The Regional Health Authority has launched this years campaign against Tigre Mosquitos – here’s the announcement, translation below
Under the ironic slogan ‘Bon Appétit’ referring to the banquet that stagnant water means for these insects, the Authority continues to raise awareness among the population and thus avoid the transmission of diseases
The Ministry of Health today launched a campaign to prevent the proliferation of the tiger mosquito in the Region in order to reduce the discomfort they cause to people and the transmission of diseases such as Zika, dengue or chikungunya.
This insect arises from the larvae that live in small accumulations of water that remains stagnant for at least a week, so it is essential to educate the population.
In addition, 80 percent of the spaces where these vectors can inhabit are private, hence the importance of raising awareness for the population to adopt measures to prevent the proliferation of mosquitoes. Thus, under the slogan ‘Bon Appétit’, the campaign uses humour and irony about the feast these insects find in stagnant water in an animal trough or in a broken pot.
Environmental hygiene must be carried out both in the public sphere, where the municipalities are responsible and in the private sphere, where it is the property owners and users who must maintain it.
Get rid of waste and rubbish where water can accumulate such as tyres or cans; turn objects that can collect water, such as toys, ashtrays, kitchenware or watering cans, upside down; avoid accumulations of water in gutters and drains by keeping them clean to avoid clogging and applying bleach or authorized insecticides or emptying objects that hold water such as vases, flower pots or animal troughs every two or three days these are some of the main recommendations.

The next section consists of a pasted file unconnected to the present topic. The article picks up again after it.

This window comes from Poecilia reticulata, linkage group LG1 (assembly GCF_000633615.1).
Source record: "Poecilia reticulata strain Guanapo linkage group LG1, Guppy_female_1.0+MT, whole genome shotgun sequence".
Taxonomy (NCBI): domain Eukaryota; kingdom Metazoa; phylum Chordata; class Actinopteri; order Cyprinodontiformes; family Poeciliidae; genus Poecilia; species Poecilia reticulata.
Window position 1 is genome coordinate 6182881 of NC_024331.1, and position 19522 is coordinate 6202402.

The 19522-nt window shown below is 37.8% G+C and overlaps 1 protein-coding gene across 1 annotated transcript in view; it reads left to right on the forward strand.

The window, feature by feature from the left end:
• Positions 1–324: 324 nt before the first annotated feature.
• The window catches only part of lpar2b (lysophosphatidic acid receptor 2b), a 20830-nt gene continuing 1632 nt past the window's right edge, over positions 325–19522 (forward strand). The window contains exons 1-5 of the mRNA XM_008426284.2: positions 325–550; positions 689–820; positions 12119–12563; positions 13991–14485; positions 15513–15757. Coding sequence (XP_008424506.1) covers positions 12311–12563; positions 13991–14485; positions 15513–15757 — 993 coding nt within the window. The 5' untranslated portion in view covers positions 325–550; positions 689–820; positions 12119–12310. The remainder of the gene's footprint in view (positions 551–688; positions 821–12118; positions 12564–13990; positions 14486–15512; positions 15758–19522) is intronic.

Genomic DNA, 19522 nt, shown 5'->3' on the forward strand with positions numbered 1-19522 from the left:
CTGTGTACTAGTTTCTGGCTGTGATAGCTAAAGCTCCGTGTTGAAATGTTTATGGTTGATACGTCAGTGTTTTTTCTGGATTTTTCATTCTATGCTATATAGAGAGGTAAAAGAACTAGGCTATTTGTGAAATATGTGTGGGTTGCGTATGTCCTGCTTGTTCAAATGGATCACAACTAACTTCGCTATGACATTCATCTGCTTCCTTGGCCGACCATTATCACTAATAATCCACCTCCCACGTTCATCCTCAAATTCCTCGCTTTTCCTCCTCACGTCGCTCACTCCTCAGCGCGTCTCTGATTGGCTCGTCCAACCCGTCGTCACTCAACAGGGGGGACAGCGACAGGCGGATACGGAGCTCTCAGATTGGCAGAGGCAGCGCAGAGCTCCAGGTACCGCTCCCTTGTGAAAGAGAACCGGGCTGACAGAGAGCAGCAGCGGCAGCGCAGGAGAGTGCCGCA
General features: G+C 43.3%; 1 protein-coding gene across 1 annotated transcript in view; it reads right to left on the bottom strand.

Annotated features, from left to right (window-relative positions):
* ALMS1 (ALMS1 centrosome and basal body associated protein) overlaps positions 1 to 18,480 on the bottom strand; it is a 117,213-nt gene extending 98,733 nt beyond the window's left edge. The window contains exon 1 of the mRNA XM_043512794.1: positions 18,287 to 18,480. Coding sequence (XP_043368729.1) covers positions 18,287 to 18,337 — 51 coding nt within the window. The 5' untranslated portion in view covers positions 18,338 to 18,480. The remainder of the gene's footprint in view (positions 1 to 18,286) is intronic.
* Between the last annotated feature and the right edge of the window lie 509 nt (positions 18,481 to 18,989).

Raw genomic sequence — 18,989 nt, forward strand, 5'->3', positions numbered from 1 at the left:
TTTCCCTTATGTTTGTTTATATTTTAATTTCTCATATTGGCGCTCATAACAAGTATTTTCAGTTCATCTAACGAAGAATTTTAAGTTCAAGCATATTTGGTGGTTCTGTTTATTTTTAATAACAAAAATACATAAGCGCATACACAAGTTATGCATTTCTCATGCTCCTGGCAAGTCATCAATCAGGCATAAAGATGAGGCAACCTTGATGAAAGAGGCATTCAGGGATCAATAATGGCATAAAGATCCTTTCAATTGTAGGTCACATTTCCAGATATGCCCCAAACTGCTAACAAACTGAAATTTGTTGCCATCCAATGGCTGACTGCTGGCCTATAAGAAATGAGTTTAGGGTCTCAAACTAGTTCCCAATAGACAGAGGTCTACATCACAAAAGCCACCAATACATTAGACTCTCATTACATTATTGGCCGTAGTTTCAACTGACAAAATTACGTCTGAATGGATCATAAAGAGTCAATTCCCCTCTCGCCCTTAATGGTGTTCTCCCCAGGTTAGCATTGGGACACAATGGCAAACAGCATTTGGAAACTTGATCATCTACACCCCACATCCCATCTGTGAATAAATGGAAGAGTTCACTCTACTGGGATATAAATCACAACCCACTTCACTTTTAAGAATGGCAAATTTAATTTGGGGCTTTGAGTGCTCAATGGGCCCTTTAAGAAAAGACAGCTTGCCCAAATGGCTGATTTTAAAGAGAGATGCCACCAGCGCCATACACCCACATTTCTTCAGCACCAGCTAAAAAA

Also keep cisterns and tanks perfectly sealed, avoiding cracks and covering vents and covering watering cans with mosquito net, as well as keeping swimming pools and ponds clean and correctly chlorinated, and applying insecticides or using fish in ponds and fountains, avoiding invasive exotic fish species like gambusias (mosquitofish).
These insects usually bite mainly at dusk and dawn, especially on the legs and feet. For this reason, it is advisable to use repellents at those times, wear light clothing, long pants and long sleeves, exercise proper body hygiene to prevent them from being attracted by sweat and strong odours, and install mosquito nets or use electrical devices against mosquitoes.
Entomological Surveillance Program
The Public Health Authority has developed an Entomological Surveillance Program in order to monitor the distribution of this insect in our territory and to obtain activity and population parameters of it in order to manage control measures and evaluate them once they have been carried out.
In collaboration with the University of Murcia, two hundred geo-referenced sampling points have been established and distributed throughout all the municipalities in the Region. The samples are collected every two weeks by municipal technicians and the presence of tiger mosquito eggs in them is determined. In the current fortnight there are already 53 percent positive samples from 30 different municipalities.